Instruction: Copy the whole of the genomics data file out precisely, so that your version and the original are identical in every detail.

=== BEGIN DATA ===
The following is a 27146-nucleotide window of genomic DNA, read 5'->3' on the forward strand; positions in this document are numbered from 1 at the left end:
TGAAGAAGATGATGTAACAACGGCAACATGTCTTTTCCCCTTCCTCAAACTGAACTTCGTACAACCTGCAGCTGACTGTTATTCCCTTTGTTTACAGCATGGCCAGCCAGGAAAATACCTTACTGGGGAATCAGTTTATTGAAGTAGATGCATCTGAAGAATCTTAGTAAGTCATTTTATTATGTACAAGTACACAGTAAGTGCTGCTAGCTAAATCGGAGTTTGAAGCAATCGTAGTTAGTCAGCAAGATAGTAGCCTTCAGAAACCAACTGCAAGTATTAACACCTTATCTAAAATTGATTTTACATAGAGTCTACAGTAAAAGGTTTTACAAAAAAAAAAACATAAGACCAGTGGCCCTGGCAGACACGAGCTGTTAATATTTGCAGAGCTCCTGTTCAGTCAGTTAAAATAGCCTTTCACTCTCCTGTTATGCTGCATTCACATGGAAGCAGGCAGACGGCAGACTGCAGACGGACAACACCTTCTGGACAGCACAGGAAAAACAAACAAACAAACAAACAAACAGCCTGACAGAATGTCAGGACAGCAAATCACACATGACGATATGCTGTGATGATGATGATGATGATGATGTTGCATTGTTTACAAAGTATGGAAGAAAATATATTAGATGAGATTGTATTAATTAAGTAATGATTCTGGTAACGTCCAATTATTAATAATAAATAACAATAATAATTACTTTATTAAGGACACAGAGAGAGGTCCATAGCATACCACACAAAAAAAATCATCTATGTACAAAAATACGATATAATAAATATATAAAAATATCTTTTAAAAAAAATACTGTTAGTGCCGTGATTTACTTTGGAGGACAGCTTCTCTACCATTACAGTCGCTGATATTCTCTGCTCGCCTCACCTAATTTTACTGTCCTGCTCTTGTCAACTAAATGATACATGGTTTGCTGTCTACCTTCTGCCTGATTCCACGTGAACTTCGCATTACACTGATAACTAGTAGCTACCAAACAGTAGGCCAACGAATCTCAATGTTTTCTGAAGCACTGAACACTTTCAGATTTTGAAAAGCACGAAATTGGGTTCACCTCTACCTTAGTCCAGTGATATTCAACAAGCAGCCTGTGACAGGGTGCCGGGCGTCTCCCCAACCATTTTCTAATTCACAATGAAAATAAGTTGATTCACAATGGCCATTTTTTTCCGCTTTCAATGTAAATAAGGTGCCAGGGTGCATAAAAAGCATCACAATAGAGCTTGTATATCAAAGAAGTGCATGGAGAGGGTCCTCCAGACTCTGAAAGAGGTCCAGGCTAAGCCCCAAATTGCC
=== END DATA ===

The following is a 27146-nucleotide window of genomic DNA, read 5'->3' on the forward strand; positions in this document are numbered from 1 at the left end:
TGAAGAAGATGATGTAACAACGGCAACATGTCTTTTCCCCTTCCTCAAACTGAACTTCGTACAACCTGCAGCTGACTGTTATTCCCTTTGTTTACAGCATGGCCAGCCAGGAAAATACCTTACTGGGGAATCAGTTTATTGAAGTAGATGCATCTGAAGAATCTTAGTAAGTCATTTTATTATGTACAAGTACACAGTAAGTGCTGCTAGCTAAATCGGAGTTTGAAGCAATCGTAGTTAGTCAGCAAGATAGTAGCCTTCAGAAACCAACTGCAAGTATTAACACCTTATCTAAAATTGATTTTACATAGAGTCTACAGTAAAAGGTTTTACAAAAAAAAAAACATAAGACCAGTGGCCCTGGCAGACACGAGCTGTTAATATTTGCAGAGCTCCTGTTCAGTCAGTTAAAATAGCCTTTCACTCTCCTGTTATGCTGCATTCACATGGAAGCAGGCAGACGGCAGACTGCAGACGGACAACACCTTCTGGACAGCACAGGAAAAACAAACAAACAAACAAACAAACAGCCTGACAGAATGTCAGGACAGCAAATCACACATGACGATATGCTGTGATGATGATGATGATGATGATGTTGCATTGTTTACAAAGTATGGAAGAAAATATATTAGATGAGATTGTATTAATTAAGTAATGATTCTGGTAACGTCCAATTATTAATAATAAATAACAATAATAATTACTTTATTAAGGACACAGAGAGAGGTCCATAGCATACCACACAAAAAAAATCATCTATGTACAAAAATACGATATAATAAATATATAAAAATATCTTTTAAAAAAAATACTGTTAGTGCCGTGATTTACTTTGGAGGACAGCTTCTCTACCATTACAGTCGCTGATATTCTCTGCTCGCCTCACCTAATTTTACTGTCCTGCTCTTGTCAACTAAATGATACATGGTTTGCTGTCTACCTTCTGCCTGATTCCACGTGAACTTCGCATTACACTGATAACTAGTAGCTACCAAACAGTAGGCCAACGAATCTCAATGTTTTCTGAAGCACTGAACACTTTCAGATTTTGAAAAGCACGAAATTGGGTTCACCTCTACCTTAGTCCAGTGATATTCAACAAGCAGCCTGTGACAGGGTGCCGGGCGTCTCCCCAACCATTTTCTAATTCACAATGAAAATAAGTTGATTCACAATGGCCATTTTTTTCCGCTTTCAATGTAAATAAGGTGCCAGGGTGCATAAAAAGCATCACAATAGAGCTTGTATATCAAAGAAGTGCATGGAGAGGGTCCTCCAGACTCTGAAAGAGGTCCAGGCTAAGCCCCAAATTGCC